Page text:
7) Tolerating Payment Issues: Net 30 became Net 60, which begot Net 90. The check is in the mail, they always say, and prepay is never an option. But you have bills, too. The client may have cash flow issues. Don’t let them take you down, too.

8) Driving Down Price: Someone is squeezing your customers, so they turn around and do the same to you. In reality, they’re just using you, playing you against your competitors, cutting into your margins. Know what? They’ll be dropping you for a lower price soon enough. Beat them to the punch before they soak up too much of your billable.

By Jeff Schmitt

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No todos los clientes son rentables

En estas páginas he hablado mucho de la importancia de cuidar a clientes e, incluso, de recuperar a clientes perdidos ya que, en general, es más barato mantener a un cliente establecido que gastar (¿invertir?) en conseguir un cliente nuevo. Clientes existentes, bien tratados, tienen la posibilidad de impactar positivamente en el crecimiento del negocio
comprando más de los productos y servicios que compran ahora pero, también, pueden amplíar los productos y servicios que compran de la empresa.

No obstante, está claro que algunos clientes son más problemáticos de lo que merecen comparado con el negocio que traen y algunos generan más gastos que ingresos, como nos dijo mi compañero Javier en su comentario en un anterior artículo mío sobre el tratamiento de clientes. Si estos impactos negativos son continuados, es el momento de pensar de desprenderse de un cliente. Por supuesto que la estructura, empleados y recursos, también se tiene que ajustar para hacer frente a la nueva situación.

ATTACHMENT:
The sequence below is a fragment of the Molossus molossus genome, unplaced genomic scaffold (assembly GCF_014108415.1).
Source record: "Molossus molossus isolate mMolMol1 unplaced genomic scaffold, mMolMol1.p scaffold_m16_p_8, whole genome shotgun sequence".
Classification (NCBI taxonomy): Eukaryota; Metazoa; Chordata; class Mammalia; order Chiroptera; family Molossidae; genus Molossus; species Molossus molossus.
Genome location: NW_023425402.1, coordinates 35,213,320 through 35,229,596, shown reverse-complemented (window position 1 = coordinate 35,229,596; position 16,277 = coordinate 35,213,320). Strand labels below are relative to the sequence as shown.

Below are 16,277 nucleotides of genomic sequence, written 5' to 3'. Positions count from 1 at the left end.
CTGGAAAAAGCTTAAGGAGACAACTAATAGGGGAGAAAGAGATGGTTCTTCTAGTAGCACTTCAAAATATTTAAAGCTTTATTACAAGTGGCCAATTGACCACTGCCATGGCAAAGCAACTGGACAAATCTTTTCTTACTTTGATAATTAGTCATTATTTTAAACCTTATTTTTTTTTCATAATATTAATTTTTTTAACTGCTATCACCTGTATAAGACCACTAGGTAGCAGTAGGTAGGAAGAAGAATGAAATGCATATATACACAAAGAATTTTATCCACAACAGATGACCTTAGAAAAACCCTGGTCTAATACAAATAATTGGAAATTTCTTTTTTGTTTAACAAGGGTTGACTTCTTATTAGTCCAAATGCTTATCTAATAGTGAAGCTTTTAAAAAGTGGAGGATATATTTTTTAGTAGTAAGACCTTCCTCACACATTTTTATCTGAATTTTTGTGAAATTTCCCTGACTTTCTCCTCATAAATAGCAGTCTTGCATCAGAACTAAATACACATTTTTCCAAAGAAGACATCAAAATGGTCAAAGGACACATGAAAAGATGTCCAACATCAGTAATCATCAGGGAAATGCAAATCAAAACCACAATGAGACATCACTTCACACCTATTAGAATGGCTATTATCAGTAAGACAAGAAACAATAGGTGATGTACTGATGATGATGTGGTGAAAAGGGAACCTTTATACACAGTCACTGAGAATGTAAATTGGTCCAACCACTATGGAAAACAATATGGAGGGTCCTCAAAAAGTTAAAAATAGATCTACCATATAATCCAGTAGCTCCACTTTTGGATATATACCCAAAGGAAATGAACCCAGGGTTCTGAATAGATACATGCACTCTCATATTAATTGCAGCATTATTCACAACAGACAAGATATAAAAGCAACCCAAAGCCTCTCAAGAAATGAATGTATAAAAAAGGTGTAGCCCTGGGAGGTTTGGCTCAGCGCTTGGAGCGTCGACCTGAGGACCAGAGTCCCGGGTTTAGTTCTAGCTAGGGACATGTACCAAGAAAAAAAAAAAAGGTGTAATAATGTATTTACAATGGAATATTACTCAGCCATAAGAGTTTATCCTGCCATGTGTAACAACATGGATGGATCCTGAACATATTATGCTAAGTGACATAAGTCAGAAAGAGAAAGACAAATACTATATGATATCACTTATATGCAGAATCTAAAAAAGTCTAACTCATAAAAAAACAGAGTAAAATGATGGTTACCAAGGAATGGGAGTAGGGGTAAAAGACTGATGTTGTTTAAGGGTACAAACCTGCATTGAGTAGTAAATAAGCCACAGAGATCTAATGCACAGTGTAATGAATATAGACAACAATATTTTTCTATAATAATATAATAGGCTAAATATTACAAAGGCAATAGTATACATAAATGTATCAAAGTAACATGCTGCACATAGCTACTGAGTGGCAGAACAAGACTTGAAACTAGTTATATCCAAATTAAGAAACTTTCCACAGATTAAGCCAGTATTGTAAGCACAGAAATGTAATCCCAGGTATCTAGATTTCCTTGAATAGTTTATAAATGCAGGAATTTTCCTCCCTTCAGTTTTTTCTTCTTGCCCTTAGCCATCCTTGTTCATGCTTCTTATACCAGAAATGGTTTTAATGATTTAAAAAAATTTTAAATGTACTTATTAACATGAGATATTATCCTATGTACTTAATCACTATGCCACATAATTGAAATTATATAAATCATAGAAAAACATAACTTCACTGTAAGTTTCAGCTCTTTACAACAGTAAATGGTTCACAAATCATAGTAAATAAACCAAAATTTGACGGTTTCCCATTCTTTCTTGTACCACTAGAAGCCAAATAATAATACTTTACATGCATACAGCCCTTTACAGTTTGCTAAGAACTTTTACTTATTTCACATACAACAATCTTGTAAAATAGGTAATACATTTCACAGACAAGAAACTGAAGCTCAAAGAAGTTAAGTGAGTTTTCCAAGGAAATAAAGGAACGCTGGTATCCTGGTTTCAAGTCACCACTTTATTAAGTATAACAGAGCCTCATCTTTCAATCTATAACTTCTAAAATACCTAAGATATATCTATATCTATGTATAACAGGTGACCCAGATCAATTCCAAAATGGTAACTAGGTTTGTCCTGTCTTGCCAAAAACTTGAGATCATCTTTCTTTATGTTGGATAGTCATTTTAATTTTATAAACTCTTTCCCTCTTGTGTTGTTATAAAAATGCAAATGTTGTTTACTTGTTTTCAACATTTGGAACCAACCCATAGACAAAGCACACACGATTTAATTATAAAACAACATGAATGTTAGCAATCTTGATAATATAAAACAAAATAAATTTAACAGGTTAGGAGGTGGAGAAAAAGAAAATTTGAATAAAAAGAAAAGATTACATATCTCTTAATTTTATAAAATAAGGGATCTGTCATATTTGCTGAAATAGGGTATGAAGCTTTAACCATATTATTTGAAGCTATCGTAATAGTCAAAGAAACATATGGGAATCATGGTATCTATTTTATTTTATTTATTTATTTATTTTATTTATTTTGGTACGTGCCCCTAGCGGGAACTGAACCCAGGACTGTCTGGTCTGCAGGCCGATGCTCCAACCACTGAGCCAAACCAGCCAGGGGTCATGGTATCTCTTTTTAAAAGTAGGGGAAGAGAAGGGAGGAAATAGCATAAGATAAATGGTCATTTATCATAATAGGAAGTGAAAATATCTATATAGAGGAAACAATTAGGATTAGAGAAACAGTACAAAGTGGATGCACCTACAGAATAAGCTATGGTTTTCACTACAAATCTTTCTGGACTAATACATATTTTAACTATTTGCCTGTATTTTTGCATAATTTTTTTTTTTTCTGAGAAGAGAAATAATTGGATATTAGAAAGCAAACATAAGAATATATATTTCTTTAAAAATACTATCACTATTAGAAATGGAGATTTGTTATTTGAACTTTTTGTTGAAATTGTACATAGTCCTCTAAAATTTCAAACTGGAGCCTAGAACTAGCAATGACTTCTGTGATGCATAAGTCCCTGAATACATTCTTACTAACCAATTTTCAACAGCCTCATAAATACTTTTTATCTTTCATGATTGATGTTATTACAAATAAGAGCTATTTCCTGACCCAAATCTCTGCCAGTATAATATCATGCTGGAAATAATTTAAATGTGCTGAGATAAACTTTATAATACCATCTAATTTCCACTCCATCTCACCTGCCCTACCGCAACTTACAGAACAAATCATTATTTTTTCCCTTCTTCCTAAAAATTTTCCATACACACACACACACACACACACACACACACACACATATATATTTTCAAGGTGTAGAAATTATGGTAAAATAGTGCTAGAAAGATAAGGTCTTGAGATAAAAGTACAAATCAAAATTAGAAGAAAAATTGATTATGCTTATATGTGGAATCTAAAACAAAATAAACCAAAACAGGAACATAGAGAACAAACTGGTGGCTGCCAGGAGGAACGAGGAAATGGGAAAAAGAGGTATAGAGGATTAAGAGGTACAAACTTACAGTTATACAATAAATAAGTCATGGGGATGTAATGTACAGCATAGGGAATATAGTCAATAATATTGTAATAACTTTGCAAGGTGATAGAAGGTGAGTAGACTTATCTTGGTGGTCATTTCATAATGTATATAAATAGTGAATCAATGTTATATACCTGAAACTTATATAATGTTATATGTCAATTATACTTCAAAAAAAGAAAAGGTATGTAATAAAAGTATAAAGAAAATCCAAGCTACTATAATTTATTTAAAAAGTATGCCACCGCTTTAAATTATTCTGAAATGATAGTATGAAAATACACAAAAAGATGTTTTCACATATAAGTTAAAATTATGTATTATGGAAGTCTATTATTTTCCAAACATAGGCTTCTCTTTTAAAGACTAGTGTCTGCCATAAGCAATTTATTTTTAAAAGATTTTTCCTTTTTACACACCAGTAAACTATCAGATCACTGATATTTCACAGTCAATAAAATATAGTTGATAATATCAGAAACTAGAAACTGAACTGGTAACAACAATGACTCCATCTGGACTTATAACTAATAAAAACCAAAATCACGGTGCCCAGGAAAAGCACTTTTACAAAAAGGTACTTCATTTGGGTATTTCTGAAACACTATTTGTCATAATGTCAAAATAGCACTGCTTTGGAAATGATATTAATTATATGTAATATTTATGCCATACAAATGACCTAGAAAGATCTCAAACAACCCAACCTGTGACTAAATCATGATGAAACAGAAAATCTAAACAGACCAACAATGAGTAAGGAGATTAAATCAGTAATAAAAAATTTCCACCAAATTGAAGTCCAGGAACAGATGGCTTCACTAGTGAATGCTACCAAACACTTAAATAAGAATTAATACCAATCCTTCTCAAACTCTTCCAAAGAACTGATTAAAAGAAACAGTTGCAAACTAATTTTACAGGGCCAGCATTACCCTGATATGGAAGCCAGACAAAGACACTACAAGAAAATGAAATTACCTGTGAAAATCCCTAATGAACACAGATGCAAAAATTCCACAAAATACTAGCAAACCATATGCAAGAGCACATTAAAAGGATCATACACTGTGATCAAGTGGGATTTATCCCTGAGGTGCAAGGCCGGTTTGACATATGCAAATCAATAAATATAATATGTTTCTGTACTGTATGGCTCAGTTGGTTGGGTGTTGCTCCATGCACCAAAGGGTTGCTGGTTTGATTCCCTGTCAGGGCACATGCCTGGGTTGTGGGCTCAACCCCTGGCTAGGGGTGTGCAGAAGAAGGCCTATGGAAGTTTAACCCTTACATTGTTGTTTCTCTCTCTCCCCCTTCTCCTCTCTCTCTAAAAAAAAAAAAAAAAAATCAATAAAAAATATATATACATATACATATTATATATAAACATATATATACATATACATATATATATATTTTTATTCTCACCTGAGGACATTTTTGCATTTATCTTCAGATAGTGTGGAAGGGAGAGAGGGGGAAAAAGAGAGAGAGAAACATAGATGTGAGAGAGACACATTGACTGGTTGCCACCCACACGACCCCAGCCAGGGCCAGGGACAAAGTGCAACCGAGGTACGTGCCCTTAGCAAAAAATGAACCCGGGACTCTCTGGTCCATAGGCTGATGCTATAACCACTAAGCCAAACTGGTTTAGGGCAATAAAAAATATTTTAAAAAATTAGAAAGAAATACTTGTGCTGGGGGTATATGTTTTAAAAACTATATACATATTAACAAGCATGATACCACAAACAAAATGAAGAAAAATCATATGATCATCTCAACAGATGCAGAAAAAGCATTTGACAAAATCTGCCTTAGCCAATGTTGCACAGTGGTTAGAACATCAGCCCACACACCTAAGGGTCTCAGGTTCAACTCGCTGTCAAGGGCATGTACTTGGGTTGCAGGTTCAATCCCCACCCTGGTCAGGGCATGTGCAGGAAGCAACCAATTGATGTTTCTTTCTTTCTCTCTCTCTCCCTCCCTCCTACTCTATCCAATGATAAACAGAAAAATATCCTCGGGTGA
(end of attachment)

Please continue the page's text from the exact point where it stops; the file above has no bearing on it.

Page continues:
Por eso me interesaron las razones que nos dieron de los impactos negativos de algunos clientes como razones para desprenderse de un cliente, que explican en el artículo vinculado, y que son los siguientes:

  1. Los que siempre protestan y critican.
  2. Los que exigen demasiados recursos.
  3. Los que no generan crecimiento.
  4. Se ve que no puedes cumplir con todo lo que el cliente sigue demandando.
  5. El tratamiento con el cliente toma demasiado tiempo.
  6. Todos los contactos con el cliente resultan ser problemáticos.
  7. El cliente es mal pagador, siempre retrasando e incumpliendo.
  8. El cliente siempre está exigiendo reducciones en los precios.

No obstante, aunque se decida que un cliente ya no interesa, la forma de desprendernos de el es importante, ya que, si es posible, aconseja hacerlo de una forma que no resulte en que todos sus amigos, relaciones y contactos reciban comunicaciones negativas. Como ya he hablado en estas páginas, empresas deben tener cuidado a qué clientes molestan.